STM jet laptop bag review

Laptops these days are, more often than not, powerful enough to serve as a desktop replacement. For the average consumer, the extra horsepower in a desktop system simply isn’t needed.  And the beautiful thing about a laptop – you can pack it up and take it with you.


However, the outside world is pretty hell bent on destroying your shiny new toy, with all the elements conspiring to scratch, dent or soak it. Which is why a good laptop bag is always a great idea. I grew up with the typical “I’m carrying a laptop please mug me” style satchels, but over time a certain sense of style and utility has slowly crept into the world of computing fashion.

Exhibit A, STM’s jet laptop shoulder bag.  With room for your laptop, iPad, mobile and paperwork, the jet is pretty good at keeping you organised, although hopeless at giving you perspective over how many mobile devices you actually need. Two front zippered pockets hold quick access items such as cords, travel documents and keys, whilst the main front compartment houses an organisational panel. The laptop section suspends your notebook in high-density foam and soft, brushed fleece and the integrated iPad slip pocket is lined in soft, brushed nylex.

The backpack suspension has tuck away waist straps, an adjustable sternum strap, and comfortable air-mesh padding throughout to ensure it is always a comfortable carry. STM sent us a bag to try out (we gave it back!) and it was as advertised – a great way to lug around a 15” laptop. The weight was barely noticeable, the bag was nice and flush with my back making it unobtrusive and I never felt uncomfortable about being out in the open with my 7 year old Powerbook.

The STM jet is available in black and in two sizes to fit most 15” and 17” laptops.

Size is of the essence: Sony’s new Vaios

Women, it seems are not the only ones desperately trying to shed some pounds to meet society’s demands, which insanely equates being thin with being desirable. As technology has been lifted into similar spheres of the slim and slender having perseverance over the big and bulky, although within the realms of technology the equation is not so insane. The very essence of ‘a notebook’, which is steering the phenomenon of ‘surfing the net’ whilst being on the go, means the lighter, smaller and ‘thinner’ the machine, the better.


Sony recognizes the growing urgency for technology to be thin, and their VAIO series of notebooks takes ‘being slim’ to the same level that Twiggy took to it to in the 1960s. Determined to bring the depth dimensions under 10.00 mm, the Sony Vaio M is 9.99mm in depth and weighs just 1.45 kg, allowing Sony to proudly market the Vaio M as the “thinnest notebook ever!” There are no real outstanding features to mention with this micro processor, predictably the operating system is Windows 7 and it comes with Bluetooth support, which is a “standard” feature nowadays. Although being this slight and proportionately pleasing usually comes at price and the Vaio M, which is to be launched in Europe at the end of this month, will set you back a staggeringly high 1,739 euros (approximately 1,555 GBP).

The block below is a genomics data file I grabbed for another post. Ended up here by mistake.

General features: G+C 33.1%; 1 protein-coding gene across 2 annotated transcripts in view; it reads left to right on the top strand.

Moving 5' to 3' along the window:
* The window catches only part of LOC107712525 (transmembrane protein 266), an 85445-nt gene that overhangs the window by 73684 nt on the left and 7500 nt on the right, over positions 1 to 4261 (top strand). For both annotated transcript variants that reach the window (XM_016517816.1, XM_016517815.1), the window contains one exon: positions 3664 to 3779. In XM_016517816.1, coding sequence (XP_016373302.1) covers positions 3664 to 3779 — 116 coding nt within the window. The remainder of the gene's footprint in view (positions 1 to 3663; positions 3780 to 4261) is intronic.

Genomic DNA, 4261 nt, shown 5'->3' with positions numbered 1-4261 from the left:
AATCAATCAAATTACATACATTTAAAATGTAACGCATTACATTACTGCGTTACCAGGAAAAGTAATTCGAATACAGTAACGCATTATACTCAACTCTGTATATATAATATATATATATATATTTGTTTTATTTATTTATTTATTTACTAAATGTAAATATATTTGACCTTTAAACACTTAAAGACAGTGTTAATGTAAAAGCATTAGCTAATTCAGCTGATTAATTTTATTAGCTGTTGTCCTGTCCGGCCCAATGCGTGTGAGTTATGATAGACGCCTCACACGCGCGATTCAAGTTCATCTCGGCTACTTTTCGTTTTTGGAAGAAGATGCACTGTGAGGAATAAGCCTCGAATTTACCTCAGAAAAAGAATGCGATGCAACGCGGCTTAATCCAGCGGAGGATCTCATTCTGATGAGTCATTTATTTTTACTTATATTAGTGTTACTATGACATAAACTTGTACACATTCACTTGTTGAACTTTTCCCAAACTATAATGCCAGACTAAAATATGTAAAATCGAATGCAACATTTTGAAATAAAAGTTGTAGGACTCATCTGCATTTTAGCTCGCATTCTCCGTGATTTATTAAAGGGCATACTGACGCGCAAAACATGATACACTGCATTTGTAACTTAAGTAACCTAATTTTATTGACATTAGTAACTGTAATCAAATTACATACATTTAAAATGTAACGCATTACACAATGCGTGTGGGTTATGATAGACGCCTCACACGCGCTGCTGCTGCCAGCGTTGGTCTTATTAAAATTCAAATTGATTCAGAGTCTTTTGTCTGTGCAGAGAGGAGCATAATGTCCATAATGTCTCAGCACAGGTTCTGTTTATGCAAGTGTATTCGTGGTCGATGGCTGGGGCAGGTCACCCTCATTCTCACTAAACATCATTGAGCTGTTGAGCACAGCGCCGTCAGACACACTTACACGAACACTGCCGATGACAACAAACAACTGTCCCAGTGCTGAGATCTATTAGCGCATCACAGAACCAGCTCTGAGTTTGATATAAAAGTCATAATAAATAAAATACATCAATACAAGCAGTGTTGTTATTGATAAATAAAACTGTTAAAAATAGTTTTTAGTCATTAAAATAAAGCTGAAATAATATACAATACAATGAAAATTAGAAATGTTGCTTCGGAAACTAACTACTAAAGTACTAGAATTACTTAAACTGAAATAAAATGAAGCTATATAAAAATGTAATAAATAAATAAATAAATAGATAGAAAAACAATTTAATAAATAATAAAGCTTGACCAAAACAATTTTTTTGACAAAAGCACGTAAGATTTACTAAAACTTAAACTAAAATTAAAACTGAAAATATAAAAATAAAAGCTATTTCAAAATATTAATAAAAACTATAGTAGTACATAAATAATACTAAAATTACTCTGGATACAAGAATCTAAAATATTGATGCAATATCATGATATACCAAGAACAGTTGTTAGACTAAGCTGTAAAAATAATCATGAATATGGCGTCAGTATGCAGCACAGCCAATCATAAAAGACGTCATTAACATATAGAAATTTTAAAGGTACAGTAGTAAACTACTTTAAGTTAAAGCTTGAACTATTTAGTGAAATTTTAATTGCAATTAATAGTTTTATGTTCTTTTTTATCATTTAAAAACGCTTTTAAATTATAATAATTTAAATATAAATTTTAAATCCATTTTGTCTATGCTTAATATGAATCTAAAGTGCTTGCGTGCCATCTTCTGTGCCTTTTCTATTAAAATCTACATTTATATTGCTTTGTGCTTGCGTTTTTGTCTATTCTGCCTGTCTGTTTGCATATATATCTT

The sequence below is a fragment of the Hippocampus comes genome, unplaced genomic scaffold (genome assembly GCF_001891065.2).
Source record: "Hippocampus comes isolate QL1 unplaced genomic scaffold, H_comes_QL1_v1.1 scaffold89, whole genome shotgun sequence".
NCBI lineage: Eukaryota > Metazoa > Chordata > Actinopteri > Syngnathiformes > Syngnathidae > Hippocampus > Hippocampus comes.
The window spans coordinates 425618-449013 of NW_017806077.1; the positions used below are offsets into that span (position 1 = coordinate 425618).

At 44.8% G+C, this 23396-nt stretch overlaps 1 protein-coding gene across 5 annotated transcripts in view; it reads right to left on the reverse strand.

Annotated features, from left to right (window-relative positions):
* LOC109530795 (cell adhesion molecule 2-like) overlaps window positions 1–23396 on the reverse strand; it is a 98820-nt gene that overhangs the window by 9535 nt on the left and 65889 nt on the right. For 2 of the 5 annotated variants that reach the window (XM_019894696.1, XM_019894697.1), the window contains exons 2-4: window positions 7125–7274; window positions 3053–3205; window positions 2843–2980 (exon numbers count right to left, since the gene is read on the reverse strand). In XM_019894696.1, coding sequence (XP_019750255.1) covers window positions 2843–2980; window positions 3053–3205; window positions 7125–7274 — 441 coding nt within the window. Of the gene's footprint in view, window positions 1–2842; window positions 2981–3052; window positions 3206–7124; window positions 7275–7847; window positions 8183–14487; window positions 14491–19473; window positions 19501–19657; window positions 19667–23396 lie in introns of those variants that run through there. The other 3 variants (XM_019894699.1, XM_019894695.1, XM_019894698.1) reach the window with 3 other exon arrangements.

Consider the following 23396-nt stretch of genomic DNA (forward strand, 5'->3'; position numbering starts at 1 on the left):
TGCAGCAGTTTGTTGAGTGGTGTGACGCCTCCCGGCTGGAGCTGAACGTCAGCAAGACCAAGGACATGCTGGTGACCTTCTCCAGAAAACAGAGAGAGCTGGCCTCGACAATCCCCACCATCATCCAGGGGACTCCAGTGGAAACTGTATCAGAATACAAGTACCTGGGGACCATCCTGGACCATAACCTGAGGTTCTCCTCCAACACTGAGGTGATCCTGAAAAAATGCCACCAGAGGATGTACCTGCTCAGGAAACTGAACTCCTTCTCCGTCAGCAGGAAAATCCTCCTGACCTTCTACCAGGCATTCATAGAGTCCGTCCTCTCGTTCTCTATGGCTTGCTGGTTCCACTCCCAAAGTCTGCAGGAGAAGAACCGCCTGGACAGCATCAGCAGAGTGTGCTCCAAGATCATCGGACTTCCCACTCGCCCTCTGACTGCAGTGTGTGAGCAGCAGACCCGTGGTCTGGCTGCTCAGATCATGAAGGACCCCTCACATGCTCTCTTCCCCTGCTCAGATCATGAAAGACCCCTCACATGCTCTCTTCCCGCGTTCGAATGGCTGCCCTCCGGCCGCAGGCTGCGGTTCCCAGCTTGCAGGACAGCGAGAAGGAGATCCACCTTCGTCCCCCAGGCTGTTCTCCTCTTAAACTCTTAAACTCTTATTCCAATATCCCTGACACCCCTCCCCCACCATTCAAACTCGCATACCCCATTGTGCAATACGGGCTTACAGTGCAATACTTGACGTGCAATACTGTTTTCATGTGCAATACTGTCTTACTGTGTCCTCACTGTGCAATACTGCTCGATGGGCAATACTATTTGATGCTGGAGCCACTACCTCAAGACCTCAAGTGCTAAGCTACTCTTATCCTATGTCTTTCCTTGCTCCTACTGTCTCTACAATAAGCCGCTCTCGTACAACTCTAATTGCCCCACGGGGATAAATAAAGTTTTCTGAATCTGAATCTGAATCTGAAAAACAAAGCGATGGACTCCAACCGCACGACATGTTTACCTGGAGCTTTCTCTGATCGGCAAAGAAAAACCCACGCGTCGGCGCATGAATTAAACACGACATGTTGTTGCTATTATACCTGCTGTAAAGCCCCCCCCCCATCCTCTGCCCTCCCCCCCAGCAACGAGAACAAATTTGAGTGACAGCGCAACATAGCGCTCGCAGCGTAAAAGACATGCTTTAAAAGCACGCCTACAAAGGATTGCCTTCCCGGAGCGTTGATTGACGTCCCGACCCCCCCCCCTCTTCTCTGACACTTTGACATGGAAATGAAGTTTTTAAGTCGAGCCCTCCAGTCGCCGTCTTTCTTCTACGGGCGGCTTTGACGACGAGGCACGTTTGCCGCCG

But the Vaio M is only part of Sony’s group of emerging “superthin” and “super sexy” notebooks. Never wanting to shun from the limelight, Sony are ostentatiously dubbing the Vaio E series as being “a masterpiece of simplicity and aesthetics”. A “masterpiece” for their petite dimensions, for their simplicity to use, which require no boot up systems, maybe, but a masterpiece in extensive capabilities or innovatory features, the new Vaio E 14” and 17” are not.

The Vaio E Series 14” boasts a beautifully slimline chassis, is available in various striking colors, has a super sharp 1600 x 900 resolution and a low resistance touchpad, although attractively pleasing aside, the Vaio E Series 14” doesn’t offer any outstanding features or technologically innovatory surprises. Perhaps this is why Sony is so keen to promote the aesthetical attributes of this series.

A 17” version has joined the 14” as being the latest collections to the Vaio E collection. Possessing the same ultra-thin chassis, the only real difference with this model is that it because it has a large 17.3” screen, it is sizeable enough to accommodate two hard disc drives and has a maximum storage of 500GB. Like all of the new E series models convenience and appearance are priorities, and consequently both the Vaio E 14” and 17” come with Quick Web Access, which provides multiple tab browsing and a ‘split’ view.

These multimedia, ultra-skinny, and especially attractive notebooks will be available in the UK from May 2010, although a price has not yet been announced.